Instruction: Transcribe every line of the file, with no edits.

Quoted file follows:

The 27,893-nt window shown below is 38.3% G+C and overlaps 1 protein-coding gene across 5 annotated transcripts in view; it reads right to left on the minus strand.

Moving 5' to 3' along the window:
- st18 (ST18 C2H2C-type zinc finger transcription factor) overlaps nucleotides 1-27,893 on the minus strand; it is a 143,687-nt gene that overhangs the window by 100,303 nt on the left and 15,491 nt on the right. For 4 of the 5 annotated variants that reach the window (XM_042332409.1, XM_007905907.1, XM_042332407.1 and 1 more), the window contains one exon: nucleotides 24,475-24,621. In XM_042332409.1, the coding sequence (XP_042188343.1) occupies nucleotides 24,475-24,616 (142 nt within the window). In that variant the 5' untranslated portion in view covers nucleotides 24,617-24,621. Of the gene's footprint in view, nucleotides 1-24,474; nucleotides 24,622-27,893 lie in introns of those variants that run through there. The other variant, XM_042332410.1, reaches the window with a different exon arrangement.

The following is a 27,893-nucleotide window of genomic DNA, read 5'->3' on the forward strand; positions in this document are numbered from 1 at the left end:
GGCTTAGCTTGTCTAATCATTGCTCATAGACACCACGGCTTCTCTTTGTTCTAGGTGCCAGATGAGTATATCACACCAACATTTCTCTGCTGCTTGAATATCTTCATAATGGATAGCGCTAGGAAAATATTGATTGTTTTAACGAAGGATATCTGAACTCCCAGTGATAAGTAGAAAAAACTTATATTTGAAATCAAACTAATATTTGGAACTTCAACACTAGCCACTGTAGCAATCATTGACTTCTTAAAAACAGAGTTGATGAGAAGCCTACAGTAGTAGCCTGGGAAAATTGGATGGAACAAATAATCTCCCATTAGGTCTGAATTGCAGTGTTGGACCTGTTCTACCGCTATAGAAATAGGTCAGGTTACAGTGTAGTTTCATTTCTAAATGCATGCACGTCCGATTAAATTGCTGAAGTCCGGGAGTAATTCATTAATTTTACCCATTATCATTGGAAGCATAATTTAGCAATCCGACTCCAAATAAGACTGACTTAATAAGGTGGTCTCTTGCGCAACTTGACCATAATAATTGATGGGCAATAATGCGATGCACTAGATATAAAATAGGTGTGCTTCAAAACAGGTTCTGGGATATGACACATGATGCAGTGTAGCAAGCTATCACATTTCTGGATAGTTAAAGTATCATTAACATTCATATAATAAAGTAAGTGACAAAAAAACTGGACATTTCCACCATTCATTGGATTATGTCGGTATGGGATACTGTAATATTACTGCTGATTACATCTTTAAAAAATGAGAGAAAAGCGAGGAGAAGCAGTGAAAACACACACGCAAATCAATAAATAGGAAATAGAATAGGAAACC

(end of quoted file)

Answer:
The 27,893-nt window shown below is 38.3% G+C and overlaps 1 protein-coding gene across 5 annotated transcripts in view; it reads right to left on the minus strand.

Moving 5' to 3' along the window:
- st18 (ST18 C2H2C-type zinc finger transcription factor) overlaps nucleotides 1-27,893 on the minus strand; it is a 143,687-nt gene that overhangs the window by 100,303 nt on the left and 15,491 nt on the right. For 4 of the 5 annotated variants that reach the window (XM_042332409.1, XM_007905907.1, XM_042332407.1 and 1 more), the window contains one exon: nucleotides 24,475-24,621. In XM_042332409.1, the coding sequence (XP_042188343.1) occupies nucleotides 24,475-24,616 (142 nt within the window). In that variant the 5' untranslated portion in view covers nucleotides 24,617-24,621. Of the gene's footprint in view, nucleotides 1-24,474; nucleotides 24,622-27,893 lie in introns of those variants that run through there. The other variant, XM_042332410.1, reaches the window with a different exon arrangement.

The following is a 27,893-nucleotide window of genomic DNA, read 5'->3' on the forward strand; positions in this document are numbered from 1 at the left end:
GGCTTAGCTTGTCTAATCATTGCTCATAGACACCACGGCTTCTCTTTGTTCTAGGTGCCAGATGAGTATATCACACCAACATTTCTCTGCTGCTTGAATATCTTCATAATGGATAGCGCTAGGAAAATATTGATTGTTTTAACGAAGGATATCTGAACTCCCAGTGATAAGTAGAAAAAACTTATATTTGAAATCAAACTAATATTTGGAACTTCAACACTAGCCACTGTAGCAATCATTGACTTCTTAAAAACAGAGTTGATGAGAAGCCTACAGTAGTAGCCTGGGAAAATTGGATGGAACAAATAATCTCCCATTAGGTCTGAATTGCAGTGTTGGACCTGTTCTACCGCTATAGAAATAGGTCAGGTTACAGTGTAGTTTCATTTCTAAATGCATGCACGTCCGATTAAATTGCTGAAGTCCGGGAGTAATTCATTAATTTTACCCATTATCATTGGAAGCATAATTTAGCAATCCGACTCCAAATAAGACTGACTTAATAAGGTGGTCTCTTGCGCAACTTGACCATAATAATTGATGGGCAATAATGCGATGCACTAGATATAAAATAGGTGTGCTTCAAAACAGGTTCTGGGATATGACACATGATGCAGTGTAGCAAGCTATCACATTTCTGGATAGTTAAAGTATCATTAACATTCATATAATAAAGTAAGTGACAAAAAAACTGGACATTTCCACCATTCATTGGATTATGTCGGTATGGGATACTGTAATATTACTGCTGATTACATCTTTAAAAAATGAGAGAAAAGCGAGGAGAAGCAGTGAAAACACACACGCAAATCAATAAATAGGAAATAGAATAGGAAACC